Again in principle we would agree with the ten core aims which appear to succinctly summarise the aspiration of the new Bill.  There are however some very practical issues that will inevitably influence the degree to which the ten core aims are achieved.  For example, and as noted earlier, there will need to be formal systems established to ensure that the implementation of the Bill is monitored so that the needs of ALN learners are identified early and the right support put in place to ensure that they reach their potential.  This is critical.


Other considerations include the issue of existing Welsh Government funding for specialist provision and how this will be devolved.  If the funding is not ring fenced for FE provision there is some concern that this could adversely impact on the available options for young people. 


The level of training offered to ALNCOs and FE staff will also impact on the achievement of these core aims.


The provisions for collaboration and multi-agency working, and to what

extent these are adequate


We believe that this element of the Bill could be strengthened.  For example, Section 49 places a duty on certain public bodies to provide local authorities with ‘information or other help’, but does not formally require them to assess young people.


Information sharing has been and remains a huge issue and this needs to be properly addressed to facilitate multi-agency working.


The provision in the Bill isn’t sufficiently explicit.  Health needs to have a co-ordinator, for example, but there is no detail on the expectation of how health services and education establishments will work together.


Whether there is enough clarity about the process for developing and

maintaining Individual Development Plans (IDPs) and whose responsibility this will be


This is a strength of the Bill.  There is clear guidance for maintained schools, FE and local authorities (although again we would question why IDPs should not be maintained for learners engaged in Welsh Government funded work based learning).


Whether the Bill will establish a genuinely age 0-25 system


Whilst the extension of the age range to 25 is welcomed, we don’t believe that the Bill will genuinely establish a 0-25 system since it only applies to FE post-school and not work based learning.


In terms of entry to FE provision post-school, recent discussions with FE colleagues would suggest that there is perhaps a lack of clarity as to whether this will apply to all young people who access FE with an IDP or whether support will depend on the provision they access within the FE institution.  Our assumption is that it will apply to all ALN learners with an IDP, but clarity is required.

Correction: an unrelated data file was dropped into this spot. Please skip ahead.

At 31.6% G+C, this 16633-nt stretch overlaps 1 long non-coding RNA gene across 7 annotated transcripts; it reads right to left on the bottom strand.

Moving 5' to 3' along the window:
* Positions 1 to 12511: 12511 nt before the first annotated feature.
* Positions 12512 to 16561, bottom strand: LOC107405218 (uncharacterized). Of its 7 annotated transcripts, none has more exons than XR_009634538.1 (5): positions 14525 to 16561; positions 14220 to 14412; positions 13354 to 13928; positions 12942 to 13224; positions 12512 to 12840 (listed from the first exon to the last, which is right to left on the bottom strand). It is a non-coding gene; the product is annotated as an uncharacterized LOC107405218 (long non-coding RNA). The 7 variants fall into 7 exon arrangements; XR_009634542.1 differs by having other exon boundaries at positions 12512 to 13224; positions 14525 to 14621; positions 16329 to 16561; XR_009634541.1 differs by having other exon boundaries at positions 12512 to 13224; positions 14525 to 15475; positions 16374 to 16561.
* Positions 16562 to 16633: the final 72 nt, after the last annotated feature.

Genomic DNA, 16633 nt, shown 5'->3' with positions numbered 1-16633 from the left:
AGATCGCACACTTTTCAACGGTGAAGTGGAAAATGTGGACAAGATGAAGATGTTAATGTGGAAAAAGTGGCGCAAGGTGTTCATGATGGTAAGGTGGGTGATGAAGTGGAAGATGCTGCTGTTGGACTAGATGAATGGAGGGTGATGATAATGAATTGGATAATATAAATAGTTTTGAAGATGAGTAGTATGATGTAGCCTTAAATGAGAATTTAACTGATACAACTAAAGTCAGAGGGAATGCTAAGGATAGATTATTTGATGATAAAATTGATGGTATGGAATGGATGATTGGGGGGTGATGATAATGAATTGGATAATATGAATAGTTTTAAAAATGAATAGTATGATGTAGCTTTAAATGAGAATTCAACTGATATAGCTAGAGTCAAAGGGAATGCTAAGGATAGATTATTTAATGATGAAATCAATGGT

Inevitably some vulnerable young people drop out and re-enter provision.  If responsibility lies with the school or FE institution then which agency picks up the IDP to support the young person to re-engage when they are NEET?  Similarly, who provides support to address issues in non-term time of provision?


The capacity of the workforce to deliver the new arrangements


We have already noted the fact that the workload for ALNCOs will increase and that currently not all ALNCOs are in management positions.  Similarly, the workload for College staff will also increase and as they do not consistently hold reviews currently for ALN learners capacity will be an issue.


Training will need to be in place for all agencies involved if person centred planning reviews are to be managed effectively.


To expand on our response to the issue of collaboration and multi-agency working, there needs to be more clarity (although this could form part of the Code of Practice) regarding who will be invited to attend reviews and the level of contribution expected.  This would then inform learning and development requirements for other agencies.


As noted earlier there is a lack of clarity regarding advocacy support (outside the appeals process), and also regarding a young person’s entitlement to impartial careers advice and guidance.  At present the Code of Practice states that Careers Wales have to attend transition reviews, but under the new Bill the role of careers advice and guidance is far less defined and could lead to inconsistent support for ALN learners i.e. our attendance at reviews appears to be at the discretion of ALNCOs.  For an organisation like Careers Wales this will make planning and human resource management difficult. 


The proposed new arrangements for dispute resolution and avoidance

We welcome the notion of early resolution and the extension of the appeals process to cover FE provision.


On behalf of Careers Wales

Careers Wales is a wholly owned subsidiary of the Welsh Government.  We work to a formal remit letter issued by Welsh Ministers and deliver high quality careers information, advice and guidance services.

Our services are available to all, but are promoted to and focussed on those in greatest need of support, including young people with statements of special educational need (SEN) or equivalent.  Our work with this client group includes advice and guidance support on a 1:2:1 and group basis, attendance at transition reviews from year 9 onwards, the production of section 140 assessments (Learning and Skills Plans) for those in their final year of compulsory schooling, and the completion of funding applications for those learners who require specialist FE provision.